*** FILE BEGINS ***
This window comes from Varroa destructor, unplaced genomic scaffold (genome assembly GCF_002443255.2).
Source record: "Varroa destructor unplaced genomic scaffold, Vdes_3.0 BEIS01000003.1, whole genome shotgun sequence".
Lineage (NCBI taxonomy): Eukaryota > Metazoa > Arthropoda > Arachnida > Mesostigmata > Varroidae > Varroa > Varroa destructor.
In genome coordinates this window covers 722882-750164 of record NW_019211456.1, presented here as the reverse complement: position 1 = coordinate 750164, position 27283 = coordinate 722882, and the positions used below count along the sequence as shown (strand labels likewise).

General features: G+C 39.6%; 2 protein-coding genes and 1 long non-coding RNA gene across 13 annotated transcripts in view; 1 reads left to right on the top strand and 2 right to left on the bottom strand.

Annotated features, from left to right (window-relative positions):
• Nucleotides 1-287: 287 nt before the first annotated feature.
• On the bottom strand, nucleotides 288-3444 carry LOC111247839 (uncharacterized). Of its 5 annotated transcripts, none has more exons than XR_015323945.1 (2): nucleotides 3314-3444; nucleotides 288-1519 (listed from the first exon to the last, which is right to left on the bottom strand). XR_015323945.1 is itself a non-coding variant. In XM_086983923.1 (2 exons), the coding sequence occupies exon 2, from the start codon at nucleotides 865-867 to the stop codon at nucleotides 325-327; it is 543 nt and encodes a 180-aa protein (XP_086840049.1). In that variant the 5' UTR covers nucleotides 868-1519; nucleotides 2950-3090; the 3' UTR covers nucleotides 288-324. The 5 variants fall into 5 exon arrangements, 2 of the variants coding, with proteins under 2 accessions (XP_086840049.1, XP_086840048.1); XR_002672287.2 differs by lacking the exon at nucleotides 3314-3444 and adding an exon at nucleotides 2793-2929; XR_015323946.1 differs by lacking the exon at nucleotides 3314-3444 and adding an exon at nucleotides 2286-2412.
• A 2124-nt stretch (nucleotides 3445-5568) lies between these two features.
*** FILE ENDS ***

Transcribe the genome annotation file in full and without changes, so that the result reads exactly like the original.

This window comes from Varroa destructor, unplaced genomic scaffold (genome assembly GCF_002443255.2).
Source record: "Varroa destructor unplaced genomic scaffold, Vdes_3.0 BEIS01000003.1, whole genome shotgun sequence".
Lineage (NCBI taxonomy): Eukaryota > Metazoa > Arthropoda > Arachnida > Mesostigmata > Varroidae > Varroa > Varroa destructor.
In genome coordinates this window covers 722882-750164 of record NW_019211456.1, presented here as the reverse complement: position 1 = coordinate 750164, position 27283 = coordinate 722882, and the positions used below count along the sequence as shown (strand labels likewise).

General features: G+C 39.6%; 2 protein-coding genes and 1 long non-coding RNA gene across 13 annotated transcripts in view; 1 reads left to right on the top strand and 2 right to left on the bottom strand.

Annotated features, from left to right (window-relative positions):
• Nucleotides 1-287: 287 nt before the first annotated feature.
• On the bottom strand, nucleotides 288-3444 carry LOC111247839 (uncharacterized). Of its 5 annotated transcripts, none has more exons than XR_015323945.1 (2): nucleotides 3314-3444; nucleotides 288-1519 (listed from the first exon to the last, which is right to left on the bottom strand). XR_015323945.1 is itself a non-coding variant. In XM_086983923.1 (2 exons), the coding sequence occupies exon 2, from the start codon at nucleotides 865-867 to the stop codon at nucleotides 325-327; it is 543 nt and encodes a 180-aa protein (XP_086840049.1). In that variant the 5' UTR covers nucleotides 868-1519; nucleotides 2950-3090; the 3' UTR covers nucleotides 288-324. The 5 variants fall into 5 exon arrangements, 2 of the variants coding, with proteins under 2 accessions (XP_086840049.1, XP_086840048.1); XR_002672287.2 differs by lacking the exon at nucleotides 3314-3444 and adding an exon at nucleotides 2793-2929; XR_015323946.1 differs by lacking the exon at nucleotides 3314-3444 and adding an exon at nucleotides 2286-2412.
• A 2124-nt stretch (nucleotides 3445-5568) lies between these two features.